On Social Security, as with Medicare, the Roadmap honors our commitments to those who are already receiving benefits by guaranteeing all existing rights to people over the age of 55. Those below that age are offered a choice: They can remain in the traditional government-run system or direct a portion of their payroll taxes to personal accounts, owned by them, managed by the Social Security Administration and guaranteed by the federal government. Under the Roadmap’s proposals, they can pass these savings onto their heirs. The current Medicaid system, the majority of which is paid for by the federal government but administered by the states, would be replaced by a block-grant system that would reward economizing states.

Together these reforms help to secure our entitlement programs for the 21st century. According to the Congressional Budget Office (CBO), the Roadmap would lead to lower deficits and a much lower federal debt. The CBO estimates that under current spending plans, our federal debt would rise to 87% of GDP by 2020, to 223% by 2040, and to 433% by 2060. Under Rep. Ryan’s Roadmap, the CBO estimates that debt would rise much more slowly, peaking at 99% in 2040 and then dropping back to 77% by 2060.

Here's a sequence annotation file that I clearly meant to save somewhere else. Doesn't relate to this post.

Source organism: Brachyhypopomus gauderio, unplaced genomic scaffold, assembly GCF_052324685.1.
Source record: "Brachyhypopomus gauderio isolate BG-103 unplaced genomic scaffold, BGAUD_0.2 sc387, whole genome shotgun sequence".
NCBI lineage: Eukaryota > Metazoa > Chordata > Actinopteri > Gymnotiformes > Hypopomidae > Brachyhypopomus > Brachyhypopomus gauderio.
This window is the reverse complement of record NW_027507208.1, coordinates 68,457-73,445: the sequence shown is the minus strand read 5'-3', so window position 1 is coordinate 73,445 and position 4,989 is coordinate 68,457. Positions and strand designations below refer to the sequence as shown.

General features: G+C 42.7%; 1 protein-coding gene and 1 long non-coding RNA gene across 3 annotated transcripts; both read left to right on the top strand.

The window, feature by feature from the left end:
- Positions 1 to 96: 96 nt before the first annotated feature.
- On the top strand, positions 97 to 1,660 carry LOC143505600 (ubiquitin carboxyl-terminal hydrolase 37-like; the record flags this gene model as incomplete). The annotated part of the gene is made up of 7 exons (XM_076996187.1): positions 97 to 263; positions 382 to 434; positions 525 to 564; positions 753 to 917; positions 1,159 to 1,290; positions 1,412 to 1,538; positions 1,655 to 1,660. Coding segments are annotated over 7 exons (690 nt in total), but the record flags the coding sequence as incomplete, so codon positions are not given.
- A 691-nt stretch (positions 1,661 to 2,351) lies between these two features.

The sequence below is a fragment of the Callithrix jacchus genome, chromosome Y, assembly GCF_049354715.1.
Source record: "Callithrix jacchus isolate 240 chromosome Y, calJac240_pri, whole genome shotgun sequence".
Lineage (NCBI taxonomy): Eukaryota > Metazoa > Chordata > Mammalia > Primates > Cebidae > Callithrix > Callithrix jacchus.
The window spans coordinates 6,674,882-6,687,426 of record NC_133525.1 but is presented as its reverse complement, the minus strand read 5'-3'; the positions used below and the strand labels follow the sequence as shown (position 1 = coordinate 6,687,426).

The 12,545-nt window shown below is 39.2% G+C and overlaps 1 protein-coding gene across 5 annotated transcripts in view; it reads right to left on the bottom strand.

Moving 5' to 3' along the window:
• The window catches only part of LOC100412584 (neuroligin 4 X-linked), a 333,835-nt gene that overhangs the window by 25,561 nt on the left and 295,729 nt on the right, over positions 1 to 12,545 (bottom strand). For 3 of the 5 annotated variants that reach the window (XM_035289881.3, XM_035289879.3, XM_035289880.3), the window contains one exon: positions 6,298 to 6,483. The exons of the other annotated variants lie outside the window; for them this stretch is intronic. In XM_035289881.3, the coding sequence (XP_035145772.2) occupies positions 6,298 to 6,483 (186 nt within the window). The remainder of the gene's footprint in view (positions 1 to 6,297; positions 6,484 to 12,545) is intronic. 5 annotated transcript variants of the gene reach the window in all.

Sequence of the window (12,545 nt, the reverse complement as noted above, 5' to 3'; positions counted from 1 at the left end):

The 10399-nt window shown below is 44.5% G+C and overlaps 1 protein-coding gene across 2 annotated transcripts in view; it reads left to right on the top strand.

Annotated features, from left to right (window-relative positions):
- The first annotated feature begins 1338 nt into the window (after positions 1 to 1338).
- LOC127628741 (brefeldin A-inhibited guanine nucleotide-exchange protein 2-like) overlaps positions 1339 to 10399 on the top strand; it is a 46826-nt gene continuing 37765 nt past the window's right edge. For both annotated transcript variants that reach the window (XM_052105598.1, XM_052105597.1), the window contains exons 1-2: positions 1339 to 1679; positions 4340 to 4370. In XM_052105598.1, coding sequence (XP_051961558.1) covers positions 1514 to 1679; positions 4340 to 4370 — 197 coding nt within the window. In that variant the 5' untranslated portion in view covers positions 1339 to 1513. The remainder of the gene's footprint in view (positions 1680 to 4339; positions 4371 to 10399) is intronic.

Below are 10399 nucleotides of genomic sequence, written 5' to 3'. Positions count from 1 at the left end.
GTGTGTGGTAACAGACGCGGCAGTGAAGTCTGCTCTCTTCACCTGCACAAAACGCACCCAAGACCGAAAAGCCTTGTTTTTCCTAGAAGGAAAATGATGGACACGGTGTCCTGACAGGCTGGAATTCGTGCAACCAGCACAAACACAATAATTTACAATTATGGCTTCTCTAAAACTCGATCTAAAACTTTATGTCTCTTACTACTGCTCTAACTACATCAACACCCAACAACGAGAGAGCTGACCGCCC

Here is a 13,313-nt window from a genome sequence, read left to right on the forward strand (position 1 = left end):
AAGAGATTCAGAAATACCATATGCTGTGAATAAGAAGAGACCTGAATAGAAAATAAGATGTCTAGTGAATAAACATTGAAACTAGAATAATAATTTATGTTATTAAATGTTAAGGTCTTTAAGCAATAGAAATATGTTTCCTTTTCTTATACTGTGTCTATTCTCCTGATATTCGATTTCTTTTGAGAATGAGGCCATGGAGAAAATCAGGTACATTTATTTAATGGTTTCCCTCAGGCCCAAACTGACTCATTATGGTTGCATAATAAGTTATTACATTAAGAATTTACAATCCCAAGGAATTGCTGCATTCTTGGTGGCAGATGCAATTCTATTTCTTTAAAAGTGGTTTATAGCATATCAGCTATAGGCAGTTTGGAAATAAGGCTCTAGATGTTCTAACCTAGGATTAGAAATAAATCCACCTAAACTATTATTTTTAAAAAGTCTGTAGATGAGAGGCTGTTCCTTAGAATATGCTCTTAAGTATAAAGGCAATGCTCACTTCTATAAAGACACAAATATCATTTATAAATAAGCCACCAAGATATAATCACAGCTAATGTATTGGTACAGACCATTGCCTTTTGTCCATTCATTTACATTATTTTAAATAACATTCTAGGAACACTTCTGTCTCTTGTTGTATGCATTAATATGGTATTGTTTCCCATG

Governor Palin realizes that leadership must be forward focused. Leadership is not raising the debt ceiling, then kicking the can further down the road for others to deal with. It’s not ignoring the problems with programs like Medicare and Social Security. Leadership is taking a strong stance on spending and debt, and it is honoring commitments to those who are already recipients of Medicare and Social Security, while reforming the programs so that America and the programs themselves can remain solvent.